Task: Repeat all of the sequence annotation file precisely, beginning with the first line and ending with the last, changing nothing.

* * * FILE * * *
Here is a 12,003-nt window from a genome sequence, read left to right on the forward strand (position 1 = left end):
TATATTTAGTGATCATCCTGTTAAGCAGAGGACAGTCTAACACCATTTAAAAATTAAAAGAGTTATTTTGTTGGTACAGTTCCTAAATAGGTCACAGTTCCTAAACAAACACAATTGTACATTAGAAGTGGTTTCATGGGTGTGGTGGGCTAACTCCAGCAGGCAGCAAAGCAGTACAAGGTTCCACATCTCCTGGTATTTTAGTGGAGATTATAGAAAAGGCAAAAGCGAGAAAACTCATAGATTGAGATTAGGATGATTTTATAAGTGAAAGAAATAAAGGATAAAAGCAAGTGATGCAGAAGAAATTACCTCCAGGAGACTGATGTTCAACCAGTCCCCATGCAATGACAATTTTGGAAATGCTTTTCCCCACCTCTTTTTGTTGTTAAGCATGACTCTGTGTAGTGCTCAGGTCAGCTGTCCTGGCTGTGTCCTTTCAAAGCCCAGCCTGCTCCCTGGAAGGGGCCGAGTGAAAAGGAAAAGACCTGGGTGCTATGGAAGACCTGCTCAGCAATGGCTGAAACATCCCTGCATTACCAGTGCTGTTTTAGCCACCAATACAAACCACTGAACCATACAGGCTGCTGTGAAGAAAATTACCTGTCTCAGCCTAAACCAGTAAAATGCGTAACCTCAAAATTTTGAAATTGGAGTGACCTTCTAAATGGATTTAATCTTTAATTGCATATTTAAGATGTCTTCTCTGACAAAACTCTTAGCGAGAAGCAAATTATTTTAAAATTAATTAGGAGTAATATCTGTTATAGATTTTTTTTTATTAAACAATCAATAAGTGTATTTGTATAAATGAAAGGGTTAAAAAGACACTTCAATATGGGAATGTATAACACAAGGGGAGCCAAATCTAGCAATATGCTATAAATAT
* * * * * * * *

Here is a 12,003-nt window from a genome sequence, read left to right on the forward strand (position 1 = left end):
TATATTTAGTGATCATCCTGTTAAGCAGAGGACAGTCTAACACCATTTAAAAATTAAAAGAGTTATTTTGTTGGTACAGTTCCTAAATAGGTCACAGTTCCTAAACAAACACAATTGTACATTAGAAGTGGTTTCATGGGTGTGGTGGGCTAACTCCAGCAGGCAGCAAAGCAGTACAAGGTTCCACATCTCCTGGTATTTTAGTGGAGATTATAGAAAAGGCAAAAGCGAGAAAACTCATAGATTGAGATTAGGATGATTTTATAAGTGAAAGAAATAAAGGATAAAAGCAAGTGATGCAGAAGAAATTACCTCCAGGAGACTGATGTTCAACCAGTCCCCATGCAATGACAATTTTGGAAATGCTTTTCCCCACCTCTTTTTGTTGTTAAGCATGACTCTGTGTAGTGCTCAGGTCAGCTGTCCTGGCTGTGTCCTTTCAAAGCCCAGCCTGCTCCCTGGAAGGGGCCGAGTGAAAAGGAAAAGACCTGGGTGCTATGGAAGACCTGCTCAGCAATGGCTGAAACATCCCTGCATTACCAGTGCTGTTTTAGCCACCAATACAAACCACTGAACCATACAGGCTGCTGTGAAGAAAATTACCTGTCTCAGCCTAAACCAGTAAAATGCGTAACCTCAAAATTTTGAAATTGGAGTGACCTTCTAAATGGATTTAATCTTTAATTGCATATTTAAGATGTCTTCTCTGACAAAACTCTTAGCGAGAAGCAAATTATTTTAAAATTAATTAGGAGTAATATCTGTTATAGATTTTTTTTTATTAAACAATCAATAAGTGTATTTGTATAAATGAAAGGGTTAAAAAGACACTTCAATATGGGAATGTATAACACAAGGGGAGCCAAATCTAGCAATATGCTATAAATAT